David Johnson and his wife arrived at this junction of the east and west branches of the Clarion River from Salem, New Jersey, in 1810. They named the town Coopersport for Benjamin F. Cooper of Salem, who owned 400,000 acres of nearby land. However, the Johnson name clung to the area, and about 1880 the village's name was officially changed. The town was isolated and accessed by two rudimentary turnpikes in the 1820s and 1830s.
Around 1880, the lumber industry boomed and square-cut white pine logs tied together as rafts were sent down the Clarion River to Pittsburgh, and sometimes as far as New Orleans. After 1885, the logs were shipped by rail on the Buffalo, Rochester and Pittsburgh line. Steam power helped to launch ever larger industries that relied on lumber products, such as sawmills, tanneries, and wood chemical plants. The bark of hemlock trees was used to make tannic acid, an important component of leather tanning. The Clarion Pulp and Paper Company opened in 1889, and, after numerous ownership changes, in 2007 became Domtar Paper and Pulp Mill (200 Center Street).
A flood wreaked havoc on the town in 1942, and between 1947 and 1952, the Army Corps of Engineers constructed the East Branch Dam of the Clarion River northeast of Johnsonburg. Johnsonburg was built on three levels. Center Street, paralleling the river, carries U.S. 219 and is the town's access route. Lined with a mixture of residential and commercial properties, it has borne the brunt of floods and street widening. The Johnsonburg Hotel (c. 1910; 617 Center Street) is the only survivor of the nine hotels once in town. The first street east, Market Street, is a three-block-long commercial district with several very large brick houses built at the south end by the paper mill's owners and managers. Closely spaced, middle-class brick and frame houses line 3rd through 6th avenues, all in visual and olfactory thrall to the paper mill. Three separate sections of housing lie west of the Clarion River; north to south these neighborhoods are Terra Cotta, West End, and Rolfe (named for a former tannery).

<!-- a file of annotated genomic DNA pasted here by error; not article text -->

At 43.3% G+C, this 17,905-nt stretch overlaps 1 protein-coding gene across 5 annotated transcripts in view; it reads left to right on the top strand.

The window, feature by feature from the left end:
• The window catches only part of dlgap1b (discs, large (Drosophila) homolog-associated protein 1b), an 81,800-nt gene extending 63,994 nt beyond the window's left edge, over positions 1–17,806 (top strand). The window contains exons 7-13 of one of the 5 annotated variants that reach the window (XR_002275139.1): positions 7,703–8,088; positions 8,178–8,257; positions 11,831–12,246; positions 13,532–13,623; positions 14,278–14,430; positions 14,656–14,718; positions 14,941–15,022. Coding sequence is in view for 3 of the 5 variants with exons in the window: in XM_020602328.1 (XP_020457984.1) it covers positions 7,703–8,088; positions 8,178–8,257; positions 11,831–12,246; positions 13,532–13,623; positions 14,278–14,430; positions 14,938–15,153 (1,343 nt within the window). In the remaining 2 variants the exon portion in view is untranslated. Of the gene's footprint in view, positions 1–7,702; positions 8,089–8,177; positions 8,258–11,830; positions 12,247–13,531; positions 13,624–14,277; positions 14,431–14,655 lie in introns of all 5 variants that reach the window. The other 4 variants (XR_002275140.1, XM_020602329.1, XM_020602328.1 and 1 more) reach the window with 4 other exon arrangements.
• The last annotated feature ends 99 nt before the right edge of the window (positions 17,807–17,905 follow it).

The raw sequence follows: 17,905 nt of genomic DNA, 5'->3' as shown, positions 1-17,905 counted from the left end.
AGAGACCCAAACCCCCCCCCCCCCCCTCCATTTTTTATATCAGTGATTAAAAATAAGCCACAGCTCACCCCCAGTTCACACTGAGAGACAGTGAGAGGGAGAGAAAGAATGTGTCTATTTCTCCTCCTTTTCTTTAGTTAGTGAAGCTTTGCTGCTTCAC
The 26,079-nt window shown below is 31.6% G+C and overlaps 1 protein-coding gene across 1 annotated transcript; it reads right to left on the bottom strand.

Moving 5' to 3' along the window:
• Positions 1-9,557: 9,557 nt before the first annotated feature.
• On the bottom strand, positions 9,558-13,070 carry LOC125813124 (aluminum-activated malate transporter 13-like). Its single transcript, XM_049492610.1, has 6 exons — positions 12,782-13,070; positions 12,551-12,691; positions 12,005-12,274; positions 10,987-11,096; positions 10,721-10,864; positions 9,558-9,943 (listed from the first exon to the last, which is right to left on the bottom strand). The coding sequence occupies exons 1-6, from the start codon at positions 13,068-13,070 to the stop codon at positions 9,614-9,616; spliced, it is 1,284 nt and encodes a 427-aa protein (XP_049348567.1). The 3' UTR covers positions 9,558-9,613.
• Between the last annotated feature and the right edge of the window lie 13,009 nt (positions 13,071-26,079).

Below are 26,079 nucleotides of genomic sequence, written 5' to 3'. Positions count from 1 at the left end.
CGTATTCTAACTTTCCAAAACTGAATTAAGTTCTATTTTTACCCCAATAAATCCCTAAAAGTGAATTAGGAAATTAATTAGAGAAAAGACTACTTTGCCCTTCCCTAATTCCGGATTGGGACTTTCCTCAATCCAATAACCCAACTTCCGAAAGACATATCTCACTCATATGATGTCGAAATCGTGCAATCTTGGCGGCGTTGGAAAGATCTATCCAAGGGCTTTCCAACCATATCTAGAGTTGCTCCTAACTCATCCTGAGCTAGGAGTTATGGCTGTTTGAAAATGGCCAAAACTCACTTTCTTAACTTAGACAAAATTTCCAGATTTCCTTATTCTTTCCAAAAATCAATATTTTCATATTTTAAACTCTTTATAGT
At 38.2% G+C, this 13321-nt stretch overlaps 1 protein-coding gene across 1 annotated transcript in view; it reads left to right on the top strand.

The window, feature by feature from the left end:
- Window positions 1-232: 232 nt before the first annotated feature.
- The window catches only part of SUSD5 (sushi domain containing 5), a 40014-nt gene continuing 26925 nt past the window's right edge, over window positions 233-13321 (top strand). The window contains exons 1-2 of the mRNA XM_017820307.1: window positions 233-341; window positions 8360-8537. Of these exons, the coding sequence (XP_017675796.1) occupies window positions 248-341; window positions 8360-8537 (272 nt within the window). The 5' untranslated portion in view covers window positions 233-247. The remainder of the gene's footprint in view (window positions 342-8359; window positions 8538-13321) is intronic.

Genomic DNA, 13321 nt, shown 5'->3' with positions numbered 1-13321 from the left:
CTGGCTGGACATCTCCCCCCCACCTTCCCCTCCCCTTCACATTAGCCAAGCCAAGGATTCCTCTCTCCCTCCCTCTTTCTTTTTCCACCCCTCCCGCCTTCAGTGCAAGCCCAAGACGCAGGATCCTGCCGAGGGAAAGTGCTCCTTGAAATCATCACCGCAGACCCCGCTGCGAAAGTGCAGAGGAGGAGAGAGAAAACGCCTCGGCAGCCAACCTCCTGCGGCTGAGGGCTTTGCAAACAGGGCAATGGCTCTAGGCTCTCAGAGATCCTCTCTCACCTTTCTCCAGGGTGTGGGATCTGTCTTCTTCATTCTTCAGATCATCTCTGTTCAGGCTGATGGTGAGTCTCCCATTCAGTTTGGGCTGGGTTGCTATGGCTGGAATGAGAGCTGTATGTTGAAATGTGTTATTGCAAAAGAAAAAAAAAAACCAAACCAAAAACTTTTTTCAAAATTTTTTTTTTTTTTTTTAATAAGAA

The commercial district of Market Street includes the pressed-metal storefront of the Howell Pharmaceutical Company (c. 1890) at numbers 538–540; the former Zierden Department Store (c. 1885) at numbers 519–521, a three-story brick structure that is now a Western Auto Store; and the gray stone Johnsonburg National Bank (1891) by architect Patrick A. Welsh at Market and Bridge streets SE. The paper mill sponsored construction of the community building (1919–1920) at Bridge and Market streets SW, designed by Ridgway architect Frank Orner and built by the Hyde-Murphy Company. It contains a pool, gymnasium, and auditorium. Patrick Welsh also designed the Armstrong Real Estate and Improvement Company (c. 1890) at 523–569 Market Street, which has a repetitive bay system of two-story, three-bay units. Trimmed with stepped ornament at their parapets, the projecting second stories create an arcade along the street. Welsh moved from Lock Haven in Clinton County to Philadelphia and established a successful architectural practice between 1881 and 1907, concentrating on Roman Catholic churches.
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